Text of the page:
A Visit from Papa H.
By Rob Wilstein
(with apologies to Clement Clarke Moore)
Twas the night before deadline, coffee shops all abuzz,
Grubbie creatures were writing, as most of us does.
Hi-test lattes were lined on the counters with care,
In hopes the muse Calliope soon would appear.
These scribes were ensconced, some off of their meds,
While visions of contracts danced in their heads.
Baristas with tats, and I with my Mac,
And each of us praying we're more than a hack.
When out in the street, the snow was a-flaking,
I sprang from my booth to see what was shaking.
A Christmas Eve storm like none we had seen
Would keep us all writing, a la Boss Springsteen.
We wrote through the night, our brains caffeine fueled,
Til we couldn't see straight, our vision bejeweled.
When what with my red-rimmed eyes was found,
But a flying oak desk, with eight authors around.
"I must be hallucinating," I said as I gazed.
Fellow writers wrote on, completely unfazed.
The desk commandeered by the white-bearded Papa
Loaded Springfield in hand, a lit'rary Big Bopper.
"Here's Faulkner," he roared, "Ms. Woolf, Roth and Bellow,
Munro, Cather, Kafka, and old friend DeLillo.
We've come to inspire you scribblers, you scribes,
And brought you good cheer for all to imbibes."
A blizzard of snowflakes swirled all 'round the crowd,
These giants of fiction completely unbowed.
Straight into the cafe came Hem and his crew,
Flasks brandished aloft, quite the hullabaloo.
The Grubsters looked up, laptops snapped shut in awe,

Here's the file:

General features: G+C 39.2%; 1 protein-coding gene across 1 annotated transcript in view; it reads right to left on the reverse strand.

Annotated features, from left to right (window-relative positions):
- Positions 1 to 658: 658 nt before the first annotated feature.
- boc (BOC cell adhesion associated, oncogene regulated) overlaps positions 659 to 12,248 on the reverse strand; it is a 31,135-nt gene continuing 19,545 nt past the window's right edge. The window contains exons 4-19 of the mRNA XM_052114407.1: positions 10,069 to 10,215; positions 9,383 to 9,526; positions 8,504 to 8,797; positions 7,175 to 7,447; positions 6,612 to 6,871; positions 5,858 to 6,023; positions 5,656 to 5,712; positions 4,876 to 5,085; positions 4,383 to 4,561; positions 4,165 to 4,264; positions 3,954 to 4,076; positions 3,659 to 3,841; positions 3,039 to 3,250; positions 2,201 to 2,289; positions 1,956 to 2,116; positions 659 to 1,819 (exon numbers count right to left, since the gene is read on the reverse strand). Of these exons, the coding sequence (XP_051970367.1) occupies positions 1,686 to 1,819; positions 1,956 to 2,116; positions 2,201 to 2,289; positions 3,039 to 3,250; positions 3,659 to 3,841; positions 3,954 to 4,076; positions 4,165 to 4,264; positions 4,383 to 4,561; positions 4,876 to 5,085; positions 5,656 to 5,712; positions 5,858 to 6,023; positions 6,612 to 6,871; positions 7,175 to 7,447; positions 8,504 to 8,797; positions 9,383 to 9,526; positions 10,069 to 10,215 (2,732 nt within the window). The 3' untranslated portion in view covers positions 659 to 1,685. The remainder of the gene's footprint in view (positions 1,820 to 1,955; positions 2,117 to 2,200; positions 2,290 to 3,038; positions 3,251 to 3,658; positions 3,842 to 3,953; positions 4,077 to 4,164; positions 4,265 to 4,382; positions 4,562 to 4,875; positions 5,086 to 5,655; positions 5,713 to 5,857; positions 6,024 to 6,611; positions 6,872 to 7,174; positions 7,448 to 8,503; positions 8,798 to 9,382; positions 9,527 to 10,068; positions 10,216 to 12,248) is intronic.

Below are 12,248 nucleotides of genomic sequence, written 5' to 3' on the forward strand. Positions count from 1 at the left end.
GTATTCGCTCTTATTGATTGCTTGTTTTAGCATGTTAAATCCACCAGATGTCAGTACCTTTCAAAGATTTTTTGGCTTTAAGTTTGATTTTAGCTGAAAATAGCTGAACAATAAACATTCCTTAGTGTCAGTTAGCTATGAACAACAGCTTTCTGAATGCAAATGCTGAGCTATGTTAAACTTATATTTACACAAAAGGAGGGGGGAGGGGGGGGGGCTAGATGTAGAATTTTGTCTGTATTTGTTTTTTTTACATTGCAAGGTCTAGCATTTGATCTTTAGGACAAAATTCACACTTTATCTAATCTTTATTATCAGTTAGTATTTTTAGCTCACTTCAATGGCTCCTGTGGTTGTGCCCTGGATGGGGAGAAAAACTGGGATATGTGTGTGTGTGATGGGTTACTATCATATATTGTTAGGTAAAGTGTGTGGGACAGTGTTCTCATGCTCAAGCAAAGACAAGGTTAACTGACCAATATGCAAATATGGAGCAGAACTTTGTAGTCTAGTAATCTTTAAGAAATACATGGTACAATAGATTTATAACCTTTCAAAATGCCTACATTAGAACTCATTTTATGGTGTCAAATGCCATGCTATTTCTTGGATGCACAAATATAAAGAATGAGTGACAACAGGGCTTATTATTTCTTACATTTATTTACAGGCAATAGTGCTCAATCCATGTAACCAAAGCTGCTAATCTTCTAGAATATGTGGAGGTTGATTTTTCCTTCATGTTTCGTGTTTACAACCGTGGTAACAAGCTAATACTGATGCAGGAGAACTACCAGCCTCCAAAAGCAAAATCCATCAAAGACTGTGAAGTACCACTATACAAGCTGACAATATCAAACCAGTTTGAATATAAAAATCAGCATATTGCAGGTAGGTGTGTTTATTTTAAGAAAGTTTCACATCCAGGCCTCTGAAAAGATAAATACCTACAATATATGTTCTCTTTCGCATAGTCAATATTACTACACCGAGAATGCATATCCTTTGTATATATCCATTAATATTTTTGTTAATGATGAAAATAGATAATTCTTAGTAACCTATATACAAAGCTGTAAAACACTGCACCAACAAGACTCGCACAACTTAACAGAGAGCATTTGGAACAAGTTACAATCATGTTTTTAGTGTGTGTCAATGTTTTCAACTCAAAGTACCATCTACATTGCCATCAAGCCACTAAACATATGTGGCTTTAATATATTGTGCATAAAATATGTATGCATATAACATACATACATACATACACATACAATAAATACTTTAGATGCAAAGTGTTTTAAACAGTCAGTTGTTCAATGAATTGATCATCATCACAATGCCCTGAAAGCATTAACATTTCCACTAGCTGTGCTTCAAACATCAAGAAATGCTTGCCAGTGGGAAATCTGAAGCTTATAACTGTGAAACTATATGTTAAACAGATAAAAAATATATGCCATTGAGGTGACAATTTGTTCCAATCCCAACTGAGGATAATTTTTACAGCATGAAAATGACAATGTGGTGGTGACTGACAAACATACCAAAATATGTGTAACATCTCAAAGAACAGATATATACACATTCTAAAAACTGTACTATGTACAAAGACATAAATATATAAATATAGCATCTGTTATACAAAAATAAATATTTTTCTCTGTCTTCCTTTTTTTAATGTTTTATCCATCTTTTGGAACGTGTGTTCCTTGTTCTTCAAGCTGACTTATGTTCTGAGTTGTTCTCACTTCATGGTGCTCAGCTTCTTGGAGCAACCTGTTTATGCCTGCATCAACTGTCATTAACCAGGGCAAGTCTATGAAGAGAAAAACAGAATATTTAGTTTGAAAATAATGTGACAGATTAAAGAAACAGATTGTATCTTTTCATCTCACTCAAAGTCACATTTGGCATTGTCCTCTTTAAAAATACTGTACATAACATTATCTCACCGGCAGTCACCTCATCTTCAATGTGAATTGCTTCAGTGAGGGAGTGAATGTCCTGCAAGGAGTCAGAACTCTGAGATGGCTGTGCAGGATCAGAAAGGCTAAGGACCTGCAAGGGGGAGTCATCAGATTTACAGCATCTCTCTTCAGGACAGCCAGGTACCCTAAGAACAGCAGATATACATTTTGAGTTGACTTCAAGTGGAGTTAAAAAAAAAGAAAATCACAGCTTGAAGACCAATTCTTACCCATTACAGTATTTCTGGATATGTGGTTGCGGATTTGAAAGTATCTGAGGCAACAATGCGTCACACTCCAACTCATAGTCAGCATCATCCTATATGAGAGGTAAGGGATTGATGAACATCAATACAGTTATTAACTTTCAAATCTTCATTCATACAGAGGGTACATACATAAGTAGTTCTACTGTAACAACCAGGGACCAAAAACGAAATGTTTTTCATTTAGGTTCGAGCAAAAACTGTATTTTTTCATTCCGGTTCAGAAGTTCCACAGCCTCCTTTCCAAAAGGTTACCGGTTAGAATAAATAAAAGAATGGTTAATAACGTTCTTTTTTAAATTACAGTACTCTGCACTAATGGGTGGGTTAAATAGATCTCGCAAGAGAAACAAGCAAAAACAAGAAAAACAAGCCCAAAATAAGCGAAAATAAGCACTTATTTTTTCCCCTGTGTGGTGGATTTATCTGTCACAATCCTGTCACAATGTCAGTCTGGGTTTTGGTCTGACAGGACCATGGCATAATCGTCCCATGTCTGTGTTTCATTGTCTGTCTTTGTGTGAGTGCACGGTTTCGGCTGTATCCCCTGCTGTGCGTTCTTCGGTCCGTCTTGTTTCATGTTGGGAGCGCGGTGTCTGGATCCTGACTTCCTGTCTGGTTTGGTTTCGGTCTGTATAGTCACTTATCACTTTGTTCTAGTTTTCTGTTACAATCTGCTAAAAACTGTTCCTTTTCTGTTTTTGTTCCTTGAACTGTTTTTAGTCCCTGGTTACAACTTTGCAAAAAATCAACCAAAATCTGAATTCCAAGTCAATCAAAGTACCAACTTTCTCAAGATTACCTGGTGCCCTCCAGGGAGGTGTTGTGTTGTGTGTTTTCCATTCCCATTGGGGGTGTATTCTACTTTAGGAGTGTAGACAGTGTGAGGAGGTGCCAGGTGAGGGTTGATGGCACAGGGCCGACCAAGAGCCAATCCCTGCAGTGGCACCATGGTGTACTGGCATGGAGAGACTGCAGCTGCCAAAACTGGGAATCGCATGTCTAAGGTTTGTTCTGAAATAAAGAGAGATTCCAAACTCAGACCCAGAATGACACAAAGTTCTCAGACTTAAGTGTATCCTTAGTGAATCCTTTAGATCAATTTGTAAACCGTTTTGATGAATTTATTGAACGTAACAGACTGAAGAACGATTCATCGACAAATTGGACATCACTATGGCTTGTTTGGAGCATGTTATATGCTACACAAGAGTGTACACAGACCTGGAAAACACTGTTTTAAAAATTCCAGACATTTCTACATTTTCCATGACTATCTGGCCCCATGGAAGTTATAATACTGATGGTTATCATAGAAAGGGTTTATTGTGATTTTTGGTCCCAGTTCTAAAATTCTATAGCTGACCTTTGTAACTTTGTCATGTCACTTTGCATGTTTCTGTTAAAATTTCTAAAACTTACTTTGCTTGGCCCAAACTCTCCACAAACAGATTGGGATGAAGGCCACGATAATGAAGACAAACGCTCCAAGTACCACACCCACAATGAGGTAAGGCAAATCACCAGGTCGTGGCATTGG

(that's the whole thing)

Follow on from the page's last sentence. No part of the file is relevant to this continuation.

One wag piped up shrilly, "Where's George Bernard Shaw?"
Papa H. took a swig, passed the bottle to others,
"Drink up," he sang boldly, "all my writerly brothers."
Virginia and Willa sat close to old Franz,
While Big Don and Alice both looked on askance.
The two had Sir Kafka in a tight clench,
As Roth said to Bellow, "Mr. K.'s such a mensch."
I watched in amazement as Hem drank a pailful,
Then typed out six 'graphs, shot a look that was baleful,
Aimed at all of us Grubniks, our minds all aflutter,
"This is no dream. This is real," did I stutter.
The snow was now piled, in drifts eight feet high,
Against Diesel's windows, with Christmas Day nigh.
Hem's cheeks were like roses, his nose like a cherry,
The whiskey was flowing, Grubinators all merry.
Night turned into day and still we all jotted.
Our phrases turned clever, completely besotted.
Virginia went mournful, Kafka paranoid,
"Party on!" said the rest of us, our minds but destroyed.
Hem spoke not a word, typed furious and solemn,
Finished all of our 'scripts, our first drafts and columns.
"My gift to you Grubbers, you poor worthless shlubs,
Now let's blow this pop joint and hit some more pubs."
Hem sprang from his desk, at the door the snow parted,
And away we all flew, in good cheer and full-hearted.
All us Grubbies exclaimed, "Now's no time to write,
Happy Christmas to all, and to all a good-night!"
Rob Wilstein is a 2012 graduate of Grub Street’s Novel Incubator program and a 1963 graduate of P.S. 174 in Queens, New York. Also known as the William Sidney Mount School, after the famed Long Island painter, P.S. 174 inspired Rob into a career as an artist. More recently he has channeled his artistic jones into the written word. He is currently working on his first novel, Big Shot, a historical journey into life on New York’s Lower East Side during the Depression years and its effect on Harry, a young Jewish immigrant struggling to achieve success.